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Halloween Idioms

5 min read
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21 October, 2020
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There's something amazing about Halloween time. Whether it's the crisp autumn air or the idea of coming up with a bizarre and slightly terrifying Halloween costume, it's hard not to get into the festive holiday spirit. So how does Halloween-related terminology factor into our every day English language conversations? We use spooky idioms all the time, even when we aren't aware of it! When learning English, it helps to have a strong understanding of what these sorts of idioms mean so you can use them effectively in day-to-day conversation. Read our list of 10 Halloween idioms and see how many of these Halloween sayings you already know and how many are completely new to you! 

 

Blood run cold

Meaning: This means you are so frightened that you can feel it all over.

Example: "That documentary has made my blood run cold!"

 

Devil's advocate

Meaning: Someone who plays "devil's advocate" is a person who argues an unpopular opinion for the sake of the argument.

Example: "I'll play devil's advocate for a moment to get an idea of what our opposition will say."

 

Dig one's grave

Meaning: You are 'digging your own grave' when you do something which you know will cause you trouble or cause further problems or ruin.

Example: "You'll dig your own grave if you cheat in the exams."

 

In cold blood

Meaning: To do something "in cold blood" is to act in a purposefully ruthful manner.

Example: "The man committed the murder in cold blood, without any remorse." 

 

Like a bat out of Hell

Meaning: This term is used to describe something that happens very quickly or suddenly.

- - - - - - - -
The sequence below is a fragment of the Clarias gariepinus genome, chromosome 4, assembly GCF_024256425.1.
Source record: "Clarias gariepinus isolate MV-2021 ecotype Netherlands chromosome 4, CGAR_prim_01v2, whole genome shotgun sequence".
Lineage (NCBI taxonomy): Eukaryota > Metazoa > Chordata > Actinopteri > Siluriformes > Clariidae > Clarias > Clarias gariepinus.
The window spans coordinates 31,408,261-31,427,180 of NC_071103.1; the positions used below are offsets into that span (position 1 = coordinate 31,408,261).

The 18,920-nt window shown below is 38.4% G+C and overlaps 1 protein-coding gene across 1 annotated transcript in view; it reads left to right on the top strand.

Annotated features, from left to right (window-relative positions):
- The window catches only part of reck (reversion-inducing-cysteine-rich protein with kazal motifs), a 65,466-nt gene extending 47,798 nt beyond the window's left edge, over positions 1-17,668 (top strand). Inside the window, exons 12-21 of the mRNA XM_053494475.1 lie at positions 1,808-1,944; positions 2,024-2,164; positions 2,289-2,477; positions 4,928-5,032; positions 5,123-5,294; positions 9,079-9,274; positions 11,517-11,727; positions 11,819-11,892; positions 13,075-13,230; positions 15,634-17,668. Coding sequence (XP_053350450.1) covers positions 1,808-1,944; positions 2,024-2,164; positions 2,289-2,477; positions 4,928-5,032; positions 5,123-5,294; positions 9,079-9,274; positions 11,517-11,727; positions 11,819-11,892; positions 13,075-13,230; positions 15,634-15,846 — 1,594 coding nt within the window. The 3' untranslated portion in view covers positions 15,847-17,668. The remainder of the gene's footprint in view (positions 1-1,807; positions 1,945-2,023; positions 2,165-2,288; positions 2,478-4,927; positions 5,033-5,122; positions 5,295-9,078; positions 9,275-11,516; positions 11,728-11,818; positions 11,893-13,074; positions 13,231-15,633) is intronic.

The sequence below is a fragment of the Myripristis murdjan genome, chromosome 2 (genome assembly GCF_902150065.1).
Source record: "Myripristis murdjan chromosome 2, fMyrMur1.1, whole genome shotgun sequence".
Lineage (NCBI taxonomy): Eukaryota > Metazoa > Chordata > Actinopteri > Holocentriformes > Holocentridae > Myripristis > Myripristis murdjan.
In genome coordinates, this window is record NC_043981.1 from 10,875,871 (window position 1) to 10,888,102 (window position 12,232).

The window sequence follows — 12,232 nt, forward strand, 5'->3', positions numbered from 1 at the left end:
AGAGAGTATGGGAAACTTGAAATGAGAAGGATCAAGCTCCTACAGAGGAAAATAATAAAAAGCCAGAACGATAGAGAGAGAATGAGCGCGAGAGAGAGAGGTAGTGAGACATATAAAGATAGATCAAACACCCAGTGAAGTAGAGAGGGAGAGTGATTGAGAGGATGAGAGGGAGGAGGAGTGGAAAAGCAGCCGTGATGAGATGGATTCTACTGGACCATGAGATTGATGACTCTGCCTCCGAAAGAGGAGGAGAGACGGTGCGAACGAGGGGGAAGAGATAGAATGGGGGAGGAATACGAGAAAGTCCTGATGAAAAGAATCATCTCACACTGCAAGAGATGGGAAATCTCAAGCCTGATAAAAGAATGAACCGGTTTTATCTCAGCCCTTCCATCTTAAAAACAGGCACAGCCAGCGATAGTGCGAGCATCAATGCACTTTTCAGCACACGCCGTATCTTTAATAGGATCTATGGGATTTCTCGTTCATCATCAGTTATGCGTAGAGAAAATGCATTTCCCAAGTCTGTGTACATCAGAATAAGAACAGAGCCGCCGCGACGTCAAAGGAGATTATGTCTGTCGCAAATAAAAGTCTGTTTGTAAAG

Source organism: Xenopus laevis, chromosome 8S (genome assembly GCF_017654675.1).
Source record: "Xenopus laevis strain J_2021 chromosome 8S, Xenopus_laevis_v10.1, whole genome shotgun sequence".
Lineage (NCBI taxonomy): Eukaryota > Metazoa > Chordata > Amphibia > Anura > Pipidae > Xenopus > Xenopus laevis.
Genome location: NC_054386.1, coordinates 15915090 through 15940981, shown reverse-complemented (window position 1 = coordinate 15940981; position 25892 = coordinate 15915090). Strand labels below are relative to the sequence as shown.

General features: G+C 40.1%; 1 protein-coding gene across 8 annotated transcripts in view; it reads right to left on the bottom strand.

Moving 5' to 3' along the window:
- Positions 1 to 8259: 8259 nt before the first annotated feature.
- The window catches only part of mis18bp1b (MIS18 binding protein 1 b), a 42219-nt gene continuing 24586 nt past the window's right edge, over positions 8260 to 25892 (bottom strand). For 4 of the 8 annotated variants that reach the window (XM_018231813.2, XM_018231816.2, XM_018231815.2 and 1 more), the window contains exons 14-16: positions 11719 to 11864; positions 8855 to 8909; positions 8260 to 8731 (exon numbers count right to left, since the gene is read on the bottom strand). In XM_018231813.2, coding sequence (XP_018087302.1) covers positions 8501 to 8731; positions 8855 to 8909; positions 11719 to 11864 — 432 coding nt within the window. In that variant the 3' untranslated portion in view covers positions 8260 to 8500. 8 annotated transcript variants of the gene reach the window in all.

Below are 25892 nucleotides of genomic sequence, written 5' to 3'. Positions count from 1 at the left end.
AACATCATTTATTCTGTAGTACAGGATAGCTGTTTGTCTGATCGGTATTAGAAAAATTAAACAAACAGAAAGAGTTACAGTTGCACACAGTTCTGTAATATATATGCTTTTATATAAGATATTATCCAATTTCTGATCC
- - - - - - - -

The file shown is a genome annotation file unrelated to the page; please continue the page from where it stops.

Example: "She ran down the street like a bat out of hell."

 

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Over my dead body

Meaning: This is used when you refuse to let someone do something, doing everything you can to prevent it from happening.

Example: "She thinks she's buying a brand new car. Over my dead body."

 

Scaredy-Cat 

Meaning: Used to describe someone as being very timid or scared about something.

Example: "James refuses to walk in the woods alone. He's a scaredy-cat."

 

Skeleton in the closet

Meaning: Someone with "skeletons in their closet" is someone who has something they don't want to tell you about.

Example: "Everyone has at least one skeleton in the closet."

 

Stab in the back

Meaning: This common phrase refers to a friend or acquaintance betraying you for their own personal gain. The most famous depiction of this comes from the assassination of Julius Caesar, in which he is literally stabbed in the back.

Example: "I told her to keep it a secret, but she told everyone. To be honest, it feels like a stab in the back."

 

Witch hunt

Meaning: The deliberate harassment of people with opposing views. This term comes from the literal hunts that towns used to take part in to uncover people believed to be practicing witchcraft or dark magic in the Middle Ages and up into the late 1800s.

Example: "The public are going after them like a witch hunt."

 

 

Did any of these phrases surprise you? Have you heard of any others? Let us know in the comments below!

Want to learn more about how you can study English at one of our schools across the world? Check out some of Kaplan's General or Intensive English courses.

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    Discover fun and interesting idioms from around the world

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